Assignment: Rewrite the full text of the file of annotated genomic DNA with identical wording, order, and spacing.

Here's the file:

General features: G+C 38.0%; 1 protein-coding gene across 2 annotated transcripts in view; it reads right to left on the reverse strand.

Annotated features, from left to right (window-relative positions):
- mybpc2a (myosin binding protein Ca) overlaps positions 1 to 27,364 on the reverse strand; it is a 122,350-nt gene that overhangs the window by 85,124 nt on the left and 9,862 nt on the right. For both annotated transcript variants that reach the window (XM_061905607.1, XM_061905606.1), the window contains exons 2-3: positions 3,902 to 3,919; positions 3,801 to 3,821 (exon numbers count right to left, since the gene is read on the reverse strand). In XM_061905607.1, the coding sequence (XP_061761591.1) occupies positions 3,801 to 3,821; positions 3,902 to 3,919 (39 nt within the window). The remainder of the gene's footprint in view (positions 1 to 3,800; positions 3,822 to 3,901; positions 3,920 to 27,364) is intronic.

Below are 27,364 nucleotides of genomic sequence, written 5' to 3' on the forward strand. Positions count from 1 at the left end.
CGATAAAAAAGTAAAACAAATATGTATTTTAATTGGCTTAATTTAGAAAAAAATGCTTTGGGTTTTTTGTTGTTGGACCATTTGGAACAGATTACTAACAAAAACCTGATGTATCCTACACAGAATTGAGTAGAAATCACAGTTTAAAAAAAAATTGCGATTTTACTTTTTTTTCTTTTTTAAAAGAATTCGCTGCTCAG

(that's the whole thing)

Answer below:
General features: G+C 38.0%; 1 protein-coding gene across 2 annotated transcripts in view; it reads right to left on the reverse strand.

Annotated features, from left to right (window-relative positions):
- mybpc2a (myosin binding protein Ca) overlaps positions 1 to 27,364 on the reverse strand; it is a 122,350-nt gene that overhangs the window by 85,124 nt on the left and 9,862 nt on the right. For both annotated transcript variants that reach the window (XM_061905607.1, XM_061905606.1), the window contains exons 2-3: positions 3,902 to 3,919; positions 3,801 to 3,821 (exon numbers count right to left, since the gene is read on the reverse strand). In XM_061905607.1, the coding sequence (XP_061761591.1) occupies positions 3,801 to 3,821; positions 3,902 to 3,919 (39 nt within the window). The remainder of the gene's footprint in view (positions 1 to 3,800; positions 3,822 to 3,901; positions 3,920 to 27,364) is intronic.

Below are 27,364 nucleotides of genomic sequence, written 5' to 3' on the forward strand. Positions count from 1 at the left end.
CGATAAAAAAGTAAAACAAATATGTATTTTAATTGGCTTAATTTAGAAAAAAATGCTTTGGGTTTTTTGTTGTTGGACCATTTGGAACAGATTACTAACAAAAACCTGATGTATCCTACACAGAATTGAGTAGAAATCACAGTTTAAAAAAAAATTGCGATTTTACTTTTTTTTCTTTTTTAAAAGAATTCGCTGCTCAG